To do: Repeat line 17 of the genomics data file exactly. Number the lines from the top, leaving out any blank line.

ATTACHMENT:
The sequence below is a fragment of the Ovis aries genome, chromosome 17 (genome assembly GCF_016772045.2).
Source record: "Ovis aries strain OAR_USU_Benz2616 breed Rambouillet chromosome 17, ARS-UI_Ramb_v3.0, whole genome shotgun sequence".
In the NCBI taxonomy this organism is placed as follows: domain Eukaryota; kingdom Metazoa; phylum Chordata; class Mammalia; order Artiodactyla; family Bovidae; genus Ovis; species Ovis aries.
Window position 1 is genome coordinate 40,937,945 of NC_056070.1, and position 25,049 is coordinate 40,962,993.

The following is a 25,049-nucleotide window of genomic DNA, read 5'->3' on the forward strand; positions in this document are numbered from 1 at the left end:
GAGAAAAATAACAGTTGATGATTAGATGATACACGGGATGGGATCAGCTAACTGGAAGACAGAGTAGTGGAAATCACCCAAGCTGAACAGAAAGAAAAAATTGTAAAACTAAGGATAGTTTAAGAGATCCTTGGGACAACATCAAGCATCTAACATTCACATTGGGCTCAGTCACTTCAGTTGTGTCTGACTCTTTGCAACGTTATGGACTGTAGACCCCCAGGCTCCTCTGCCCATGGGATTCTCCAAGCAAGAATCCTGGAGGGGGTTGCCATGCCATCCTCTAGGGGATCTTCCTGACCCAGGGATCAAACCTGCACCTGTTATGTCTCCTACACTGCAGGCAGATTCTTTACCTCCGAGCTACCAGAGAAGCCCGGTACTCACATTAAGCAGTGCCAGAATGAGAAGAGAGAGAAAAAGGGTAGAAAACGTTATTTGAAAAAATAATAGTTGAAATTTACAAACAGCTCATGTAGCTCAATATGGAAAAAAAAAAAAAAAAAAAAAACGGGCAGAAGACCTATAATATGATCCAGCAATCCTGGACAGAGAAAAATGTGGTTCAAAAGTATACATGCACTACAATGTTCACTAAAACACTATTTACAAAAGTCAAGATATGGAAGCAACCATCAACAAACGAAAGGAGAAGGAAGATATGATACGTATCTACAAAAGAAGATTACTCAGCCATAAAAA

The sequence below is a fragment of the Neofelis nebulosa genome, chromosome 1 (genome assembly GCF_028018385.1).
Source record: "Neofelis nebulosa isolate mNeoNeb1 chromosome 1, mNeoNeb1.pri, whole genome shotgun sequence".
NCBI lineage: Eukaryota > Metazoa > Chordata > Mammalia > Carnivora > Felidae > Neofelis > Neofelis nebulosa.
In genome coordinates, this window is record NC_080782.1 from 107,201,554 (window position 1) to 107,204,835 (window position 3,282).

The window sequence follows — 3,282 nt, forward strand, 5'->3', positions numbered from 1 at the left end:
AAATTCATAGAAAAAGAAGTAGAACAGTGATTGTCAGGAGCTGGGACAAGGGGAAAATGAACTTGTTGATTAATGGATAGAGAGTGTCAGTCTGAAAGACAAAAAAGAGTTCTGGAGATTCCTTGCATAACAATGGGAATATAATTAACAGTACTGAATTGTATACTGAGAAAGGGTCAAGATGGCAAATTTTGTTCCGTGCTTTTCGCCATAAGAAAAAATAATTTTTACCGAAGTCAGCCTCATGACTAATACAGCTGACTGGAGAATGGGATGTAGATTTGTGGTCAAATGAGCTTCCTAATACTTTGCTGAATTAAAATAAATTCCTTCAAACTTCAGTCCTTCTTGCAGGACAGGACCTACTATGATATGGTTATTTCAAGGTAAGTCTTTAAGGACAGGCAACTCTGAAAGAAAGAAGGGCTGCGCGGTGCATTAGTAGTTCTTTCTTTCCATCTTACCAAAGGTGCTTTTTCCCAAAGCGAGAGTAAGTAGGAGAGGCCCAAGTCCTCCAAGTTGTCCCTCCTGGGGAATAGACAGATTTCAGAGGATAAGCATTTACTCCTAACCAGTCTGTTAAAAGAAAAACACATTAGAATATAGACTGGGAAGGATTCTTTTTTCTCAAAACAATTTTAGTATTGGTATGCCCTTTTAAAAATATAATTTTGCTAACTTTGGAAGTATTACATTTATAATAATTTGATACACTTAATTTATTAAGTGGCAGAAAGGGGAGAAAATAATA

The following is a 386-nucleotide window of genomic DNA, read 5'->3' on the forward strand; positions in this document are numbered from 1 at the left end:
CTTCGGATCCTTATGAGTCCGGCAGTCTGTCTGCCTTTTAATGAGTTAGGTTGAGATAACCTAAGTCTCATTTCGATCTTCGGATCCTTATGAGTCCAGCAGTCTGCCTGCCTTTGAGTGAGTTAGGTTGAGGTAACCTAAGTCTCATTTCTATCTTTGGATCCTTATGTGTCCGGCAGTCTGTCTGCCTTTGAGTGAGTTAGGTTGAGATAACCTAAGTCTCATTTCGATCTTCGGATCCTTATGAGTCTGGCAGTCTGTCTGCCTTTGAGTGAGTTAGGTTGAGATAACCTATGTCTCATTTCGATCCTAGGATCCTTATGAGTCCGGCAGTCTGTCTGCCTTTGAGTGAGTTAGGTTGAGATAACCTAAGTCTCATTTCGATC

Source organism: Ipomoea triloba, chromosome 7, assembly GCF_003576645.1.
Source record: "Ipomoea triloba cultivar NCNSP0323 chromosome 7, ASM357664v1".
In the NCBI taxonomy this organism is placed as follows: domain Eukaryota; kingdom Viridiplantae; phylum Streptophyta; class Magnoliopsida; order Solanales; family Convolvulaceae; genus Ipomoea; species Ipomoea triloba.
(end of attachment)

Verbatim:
In the NCBI taxonomy this organism is placed as follows: domain Eukaryota; kingdom Viridiplantae; phylum Streptophyta; class Magnoliopsida; order Solanales; family Convolvulaceae; genus Ipomoea; species Ipomoea triloba.